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Friday, August 1, 2014

Bettie Serveert: Bare Stripped Naked


1) Roadmovies; 2) Hell = Other People; 3) Love & Learn; 4) Brain-Tag; 5) Storm; 6) The Rope; 7) All The Other Fish; 8) What They Call Love; 9) Painted Word; 10) 2nd Time; 11) Hell = Other People (alt. version); 12) Certainlie.

I doubt that this severely ungrammatical title (should have at least put a couple commas in there to make it look like a thesaurus excerpt) brought Bettie Serveert any extra incidental popularity from porn surfers; nor does Carol's huge, decidedly non-porn face on the album sleeve count as an adequately sexy reflection of the title. Actually, I think that by this time it must have been clear to the band that nothing whatsoever would bring them extra incidental popularity from any target group. So they simply resigned their fates into Carol's hands — for all I know, Bare Stripped Naked is more like a Carol van Dyk solo album with occasional guest spots from Bettie Serveert members rather than a «proper» BS product.

Other than the last track, ʽCertainlieʼ, a slow indie rocker in classic Neil Young style, all the songs here are indeed «stripped naked», with little or no electric guitar, putting Carol, her singing and acoustic playing up front. Right from the start, Bettie Serveert had always vied for the title of «most introspective and psychologically oriented» indie band on the planet (or, at least, in Hol­land), but on Bare Stripped Naked, melody and harmony are officially relegated to background support — there is no way one can like the record without being a focused devotee of Carol van Dyke and her «bride of Lou Reed» femme fatale fling.

Actually, scrap the «Lou Reed» association; most of these songs do not sound much like Lou in any of his periods. They sound like... like some amateur's sorry attempt to make a bunch of art Lieder in the indie rock idiom, or something. Peter Hammill used to get away with this due to his poetic gift and powerful vocal presence, but Carol van Dyk is not even close to that league in any of those respects. She is not even in a particularly decent vocal form here — croaking and blee­ting her way in a completely anti-Private Suit manner, maybe in an attempt to introduce some «spontaneity» and «naturalness», but let us not forget that shitting one's pants is also an act that is both spontaneous and natural, and yet we do not usually think of such qualities of that particular act as possessing a redeeming value.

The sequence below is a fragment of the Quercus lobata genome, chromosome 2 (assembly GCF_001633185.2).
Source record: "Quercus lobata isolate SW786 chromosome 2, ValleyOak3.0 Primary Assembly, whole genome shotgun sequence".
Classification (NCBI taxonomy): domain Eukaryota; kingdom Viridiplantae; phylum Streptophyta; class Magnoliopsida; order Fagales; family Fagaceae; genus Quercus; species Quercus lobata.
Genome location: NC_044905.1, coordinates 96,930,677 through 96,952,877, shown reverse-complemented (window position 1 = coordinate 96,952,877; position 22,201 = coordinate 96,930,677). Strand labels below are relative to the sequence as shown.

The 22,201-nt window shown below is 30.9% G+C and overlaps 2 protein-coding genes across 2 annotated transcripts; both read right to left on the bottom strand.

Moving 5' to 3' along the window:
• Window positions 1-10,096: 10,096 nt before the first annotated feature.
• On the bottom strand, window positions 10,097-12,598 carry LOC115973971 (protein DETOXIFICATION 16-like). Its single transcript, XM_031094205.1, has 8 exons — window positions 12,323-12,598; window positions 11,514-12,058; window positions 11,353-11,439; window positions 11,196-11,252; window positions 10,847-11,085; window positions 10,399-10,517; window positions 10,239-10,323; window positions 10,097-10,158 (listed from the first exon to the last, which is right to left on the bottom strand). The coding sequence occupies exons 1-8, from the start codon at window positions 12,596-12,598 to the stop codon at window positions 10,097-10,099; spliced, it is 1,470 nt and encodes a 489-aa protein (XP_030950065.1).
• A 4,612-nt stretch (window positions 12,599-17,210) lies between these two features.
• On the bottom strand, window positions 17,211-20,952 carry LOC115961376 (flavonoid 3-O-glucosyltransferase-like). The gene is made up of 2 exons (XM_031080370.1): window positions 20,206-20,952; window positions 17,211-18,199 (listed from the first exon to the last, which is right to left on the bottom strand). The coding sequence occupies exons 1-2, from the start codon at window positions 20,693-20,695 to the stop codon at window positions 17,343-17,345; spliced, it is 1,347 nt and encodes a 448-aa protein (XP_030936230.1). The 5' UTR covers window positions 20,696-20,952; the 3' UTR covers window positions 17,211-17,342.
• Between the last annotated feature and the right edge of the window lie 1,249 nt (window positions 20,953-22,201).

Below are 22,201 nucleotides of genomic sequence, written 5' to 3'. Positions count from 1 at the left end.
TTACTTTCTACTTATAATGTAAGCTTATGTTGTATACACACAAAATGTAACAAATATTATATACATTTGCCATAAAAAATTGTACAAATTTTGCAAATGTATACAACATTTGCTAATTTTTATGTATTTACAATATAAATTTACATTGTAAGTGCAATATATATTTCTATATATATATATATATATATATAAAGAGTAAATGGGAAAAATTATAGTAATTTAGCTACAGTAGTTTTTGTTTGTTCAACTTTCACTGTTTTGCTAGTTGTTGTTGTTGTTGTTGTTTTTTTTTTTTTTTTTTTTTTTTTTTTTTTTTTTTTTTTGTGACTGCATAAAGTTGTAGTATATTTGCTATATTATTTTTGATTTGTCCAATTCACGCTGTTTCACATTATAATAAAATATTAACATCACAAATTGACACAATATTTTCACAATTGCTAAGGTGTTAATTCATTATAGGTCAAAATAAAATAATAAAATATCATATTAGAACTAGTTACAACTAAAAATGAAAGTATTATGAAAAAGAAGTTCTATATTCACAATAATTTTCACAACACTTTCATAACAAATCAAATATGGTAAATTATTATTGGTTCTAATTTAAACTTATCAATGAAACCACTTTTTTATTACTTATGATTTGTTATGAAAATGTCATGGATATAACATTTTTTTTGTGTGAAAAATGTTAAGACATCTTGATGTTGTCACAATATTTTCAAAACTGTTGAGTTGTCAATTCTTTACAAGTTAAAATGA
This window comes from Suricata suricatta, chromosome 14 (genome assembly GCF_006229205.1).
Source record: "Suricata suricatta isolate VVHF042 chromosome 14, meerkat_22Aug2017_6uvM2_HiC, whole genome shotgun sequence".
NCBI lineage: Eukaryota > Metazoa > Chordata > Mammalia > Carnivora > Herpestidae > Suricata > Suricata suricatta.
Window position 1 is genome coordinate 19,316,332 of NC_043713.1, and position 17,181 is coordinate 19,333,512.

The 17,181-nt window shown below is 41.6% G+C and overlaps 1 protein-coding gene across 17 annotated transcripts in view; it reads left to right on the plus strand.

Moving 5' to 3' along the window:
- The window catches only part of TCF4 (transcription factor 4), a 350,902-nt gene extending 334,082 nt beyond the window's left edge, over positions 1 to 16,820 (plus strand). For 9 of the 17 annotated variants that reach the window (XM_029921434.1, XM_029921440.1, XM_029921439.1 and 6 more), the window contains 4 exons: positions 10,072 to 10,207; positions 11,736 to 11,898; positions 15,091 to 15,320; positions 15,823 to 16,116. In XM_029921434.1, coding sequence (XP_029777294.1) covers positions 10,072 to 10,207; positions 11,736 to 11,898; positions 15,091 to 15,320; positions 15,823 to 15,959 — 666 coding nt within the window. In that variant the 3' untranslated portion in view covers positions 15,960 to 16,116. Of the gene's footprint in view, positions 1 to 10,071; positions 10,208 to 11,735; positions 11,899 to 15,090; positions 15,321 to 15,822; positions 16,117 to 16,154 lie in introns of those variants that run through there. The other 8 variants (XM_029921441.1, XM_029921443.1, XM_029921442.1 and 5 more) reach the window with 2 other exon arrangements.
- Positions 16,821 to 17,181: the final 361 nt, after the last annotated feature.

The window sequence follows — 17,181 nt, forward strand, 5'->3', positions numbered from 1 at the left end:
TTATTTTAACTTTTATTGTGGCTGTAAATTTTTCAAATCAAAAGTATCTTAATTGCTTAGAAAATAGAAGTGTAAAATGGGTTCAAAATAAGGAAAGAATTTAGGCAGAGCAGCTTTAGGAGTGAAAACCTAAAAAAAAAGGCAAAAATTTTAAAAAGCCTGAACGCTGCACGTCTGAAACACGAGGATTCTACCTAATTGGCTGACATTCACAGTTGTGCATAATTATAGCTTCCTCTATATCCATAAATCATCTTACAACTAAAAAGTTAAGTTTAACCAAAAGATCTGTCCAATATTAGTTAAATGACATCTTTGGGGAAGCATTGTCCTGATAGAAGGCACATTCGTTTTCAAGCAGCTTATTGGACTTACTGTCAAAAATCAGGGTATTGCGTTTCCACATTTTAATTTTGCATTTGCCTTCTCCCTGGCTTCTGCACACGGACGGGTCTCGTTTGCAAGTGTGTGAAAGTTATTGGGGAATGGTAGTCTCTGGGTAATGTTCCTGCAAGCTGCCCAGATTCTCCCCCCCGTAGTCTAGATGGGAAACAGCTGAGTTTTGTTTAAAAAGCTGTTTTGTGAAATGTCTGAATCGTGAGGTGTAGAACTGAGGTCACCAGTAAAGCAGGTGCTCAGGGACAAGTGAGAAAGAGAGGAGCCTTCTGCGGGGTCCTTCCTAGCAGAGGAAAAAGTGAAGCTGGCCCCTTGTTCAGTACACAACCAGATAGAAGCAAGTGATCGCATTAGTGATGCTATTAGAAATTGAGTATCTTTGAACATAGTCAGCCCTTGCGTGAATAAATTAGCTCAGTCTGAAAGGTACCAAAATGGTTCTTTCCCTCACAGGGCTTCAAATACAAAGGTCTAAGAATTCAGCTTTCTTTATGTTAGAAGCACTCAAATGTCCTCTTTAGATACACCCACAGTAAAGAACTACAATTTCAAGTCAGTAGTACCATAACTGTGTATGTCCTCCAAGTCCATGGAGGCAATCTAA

At most, I could comment on one of these songs, so let us make it ʽHell = Other Peopleʼ — clear­ly, it was of particular importance to Carol, since it is presented here in no less than two different versions, just like George Harrison's ʽIsn't It A Pityʼ on All Things Must Pass. Melodically, it is trite and unmemorable, and the vocal melody for the verses is taken straight from Dylan's ʽYou're Gonna Make Me Lonesome When You Goʼ (took me a while to extract that link from the back of my mind, but back of one's mind is where it must have come from — it's perfectly plausible that Carol would be spinning Blood On The Tracks a million times to get in the mood for this album, and you don't play jokes with your subconscious). Lyrically, it wants to enlighten us on the issue of Carol's relationship with somebody who is "a 5 on the Saffir-Simpson scale, sharper than a broken nail", but ends up sounding like a moron, and the singer ends up sounding like a double moron for taking up with him in the first place. And the two different arrangements vary in that the second one is... more fully produced, with harder percussion, glossier vocal mix, and more piano. Something like that. Sounds exciting? It's the best there is.

I cannot bring myself to hate any of the Bettie Serveert albums, because I've always respected Carol's willingness to keep it all under control and not go over the top with barf-inducing histryonics à la Conor Oberst. However, Bare Stripped Naked is such a thoroughly misguided idea that I have come quite close to a state of hatred. There is nothing wrong in stripping naked if there is something worth showing underneath; but this record, in reality, is just as much of a sty­listic put-on as any other of their albums. Take the difference between ʽLucy In The Sky With Diamondsʼ and John Lennon/Plastic Ono Band, and there you have the real meaning of the «stripped naked» metaphor. Here, all we have is Peter Visser only getting to play a wailing elec­tric solo on the last track, when it's much too late and your mood has been hopelessly spoiled by wasting so much time on a failed effort. Thumbs down.

PS. For the sake of trivia, there is an acoustic remake of ʽBrain Tagʼ from Palomine, which only makes me sicker still because are we supposed to think that track was some sort of «classic» in its own right to deserve this Subtle Artistic Treatment? Goddammit, people, you have to earn the right to go «unplugged», unless you were unplugged right from the start. Acoustic versions of bad electric songs? Only in a hellish indie nightmare.

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